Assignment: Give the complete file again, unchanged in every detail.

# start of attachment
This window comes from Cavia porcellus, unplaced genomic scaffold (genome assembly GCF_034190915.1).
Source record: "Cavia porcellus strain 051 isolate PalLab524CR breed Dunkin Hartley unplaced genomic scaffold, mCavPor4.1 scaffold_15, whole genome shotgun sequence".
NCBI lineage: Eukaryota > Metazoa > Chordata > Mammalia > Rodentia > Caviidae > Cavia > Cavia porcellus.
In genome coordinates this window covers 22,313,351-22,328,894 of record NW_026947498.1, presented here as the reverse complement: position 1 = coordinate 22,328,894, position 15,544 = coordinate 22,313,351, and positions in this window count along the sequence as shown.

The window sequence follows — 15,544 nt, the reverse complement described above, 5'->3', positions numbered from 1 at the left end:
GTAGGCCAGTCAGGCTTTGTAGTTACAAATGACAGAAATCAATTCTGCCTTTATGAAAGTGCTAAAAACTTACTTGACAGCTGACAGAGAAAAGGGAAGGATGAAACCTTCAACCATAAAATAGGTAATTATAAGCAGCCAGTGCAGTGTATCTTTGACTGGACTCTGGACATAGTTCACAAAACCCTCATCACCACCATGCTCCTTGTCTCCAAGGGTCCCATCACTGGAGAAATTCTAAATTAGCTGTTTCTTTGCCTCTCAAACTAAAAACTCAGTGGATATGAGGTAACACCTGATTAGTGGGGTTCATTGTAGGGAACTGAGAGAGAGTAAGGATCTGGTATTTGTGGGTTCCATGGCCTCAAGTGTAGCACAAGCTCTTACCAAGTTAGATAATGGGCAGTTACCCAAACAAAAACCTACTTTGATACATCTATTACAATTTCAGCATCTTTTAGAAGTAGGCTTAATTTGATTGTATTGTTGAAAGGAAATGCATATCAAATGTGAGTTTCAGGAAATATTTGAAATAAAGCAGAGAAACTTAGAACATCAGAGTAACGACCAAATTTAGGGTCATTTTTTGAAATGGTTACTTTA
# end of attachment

This window comes from Cavia porcellus, unplaced genomic scaffold (genome assembly GCF_034190915.1).
Source record: "Cavia porcellus strain 051 isolate PalLab524CR breed Dunkin Hartley unplaced genomic scaffold, mCavPor4.1 scaffold_15, whole genome shotgun sequence".
NCBI lineage: Eukaryota > Metazoa > Chordata > Mammalia > Rodentia > Caviidae > Cavia > Cavia porcellus.
In genome coordinates this window covers 22,313,351-22,328,894 of record NW_026947498.1, presented here as the reverse complement: position 1 = coordinate 22,328,894, position 15,544 = coordinate 22,313,351, and positions in this window count along the sequence as shown.

The window sequence follows — 15,544 nt, the reverse complement described above, 5'->3', positions numbered from 1 at the left end:
GTAGGCCAGTCAGGCTTTGTAGTTACAAATGACAGAAATCAATTCTGCCTTTATGAAAGTGCTAAAAACTTACTTGACAGCTGACAGAGAAAAGGGAAGGATGAAACCTTCAACCATAAAATAGGTAATTATAAGCAGCCAGTGCAGTGTATCTTTGACTGGACTCTGGACATAGTTCACAAAACCCTCATCACCACCATGCTCCTTGTCTCCAAGGGTCCCATCACTGGAGAAATTCTAAATTAGCTGTTTCTTTGCCTCTCAAACTAAAAACTCAGTGGATATGAGGTAACACCTGATTAGTGGGGTTCATTGTAGGGAACTGAGAGAGAGTAAGGATCTGGTATTTGTGGGTTCCATGGCCTCAAGTGTAGCACAAGCTCTTACCAAGTTAGATAATGGGCAGTTACCCAAACAAAAACCTACTTTGATACATCTATTACAATTTCAGCATCTTTTAGAAGTAGGCTTAATTTGATTGTATTGTTGAAAGGAAATGCATATCAAATGTGAGTTTCAGGAAATATTTGAAATAAAGCAGAGAAACTTAGAACATCAGAGTAACGACCAAATTTAGGGTCATTTTTTGAAATGGTTACTTTA